Paddy Ashdown, the leader of the Liberal Democrats, wrote to John Major to warn that unless he took that step to restore public confidence in food in general and beef in particular, it "could result in the complete collapse of the British beef industry".
Mr Ashdown said the principle of separating responsibility for consumers and producers was well established in other departments in Britain and other countries - referring specifically to the US where the Food and Drug Administration looks after food safety.
Mr Ashdown urged Mr Major to take "whatever action is necessary" to convince consumers everything possible had been done to eradicate BSE.
He stated in his letter to the Prime Minister: "One of the steps which the Government could take to restore public confidence would be to announce as soon as possible your intention to take responsibility for food safety away from the Ministry of Agriculture, Fisheries and Food."
Gavin Strang, Labour's agriculture spokesman, said that a Labour government would set up an independent Food Standards Agency. The agency's purpose would be to protect the health of consumers and it would have "enormous powers", he told GMTV.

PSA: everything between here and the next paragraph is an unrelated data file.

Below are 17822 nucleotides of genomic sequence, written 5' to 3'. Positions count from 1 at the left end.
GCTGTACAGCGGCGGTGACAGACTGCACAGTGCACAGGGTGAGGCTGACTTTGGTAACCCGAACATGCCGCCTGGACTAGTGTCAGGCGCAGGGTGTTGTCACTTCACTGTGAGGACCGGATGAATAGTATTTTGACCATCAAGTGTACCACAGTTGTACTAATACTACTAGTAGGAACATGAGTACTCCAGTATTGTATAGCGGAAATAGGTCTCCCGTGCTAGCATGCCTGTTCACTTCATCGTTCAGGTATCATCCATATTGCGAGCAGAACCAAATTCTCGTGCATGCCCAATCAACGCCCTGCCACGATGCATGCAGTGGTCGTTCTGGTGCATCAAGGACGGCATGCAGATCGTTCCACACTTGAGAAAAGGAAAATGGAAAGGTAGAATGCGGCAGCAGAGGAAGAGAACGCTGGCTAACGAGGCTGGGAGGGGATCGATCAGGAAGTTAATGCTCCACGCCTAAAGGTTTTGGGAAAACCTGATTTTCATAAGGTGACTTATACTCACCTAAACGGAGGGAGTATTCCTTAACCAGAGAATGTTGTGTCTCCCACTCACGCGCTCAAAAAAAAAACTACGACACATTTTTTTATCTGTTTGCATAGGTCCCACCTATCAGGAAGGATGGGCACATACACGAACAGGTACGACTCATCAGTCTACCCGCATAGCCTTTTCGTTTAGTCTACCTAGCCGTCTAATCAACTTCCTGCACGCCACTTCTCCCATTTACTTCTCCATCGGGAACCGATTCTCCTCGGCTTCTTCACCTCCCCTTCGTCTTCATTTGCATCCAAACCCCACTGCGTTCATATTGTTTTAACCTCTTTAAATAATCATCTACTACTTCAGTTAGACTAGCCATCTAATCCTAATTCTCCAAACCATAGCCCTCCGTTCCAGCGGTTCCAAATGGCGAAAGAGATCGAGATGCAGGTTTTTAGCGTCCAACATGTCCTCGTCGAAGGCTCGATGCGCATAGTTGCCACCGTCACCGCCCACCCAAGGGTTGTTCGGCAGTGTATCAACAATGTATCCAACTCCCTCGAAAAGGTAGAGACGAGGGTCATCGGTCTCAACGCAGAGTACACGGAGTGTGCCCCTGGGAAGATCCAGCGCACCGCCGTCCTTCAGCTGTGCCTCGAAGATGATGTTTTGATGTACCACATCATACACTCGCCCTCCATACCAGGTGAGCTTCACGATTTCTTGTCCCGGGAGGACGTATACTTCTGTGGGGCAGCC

Dr Strang stressed the buck would ultimately stop with politicians: "At the end of the day it is ministers who have to accept responsibility for the safety of our food," he said.
But he rejected calls for Maff to be split between an agriculture and a food ministry. "People have got to know that when they go into the shops it is safe. That is the prime responsibility of the Ministry of Agriculture and Food and always has been," he said.
Sir Richard Body, the Conservative MP and farmer, said he will urge Mr Major to abolish Maff forthwith and divide up its responsibilities elsewhere.
Mr Body believed Maff had an impossible task and that its duties should be divided between the Department of Health, the Department of the Environment and the Department of Trade and Industry.Sir Richard, MP for Holland with Boston, said: "Anything to do with health should be transferred to the Department of Health. It is quite wrong for an investigation of animal diseases and other matters of health that are the responsibility of Maff to remain where they are."
Downing Street said there were "no plans" to change Maff.Reuse content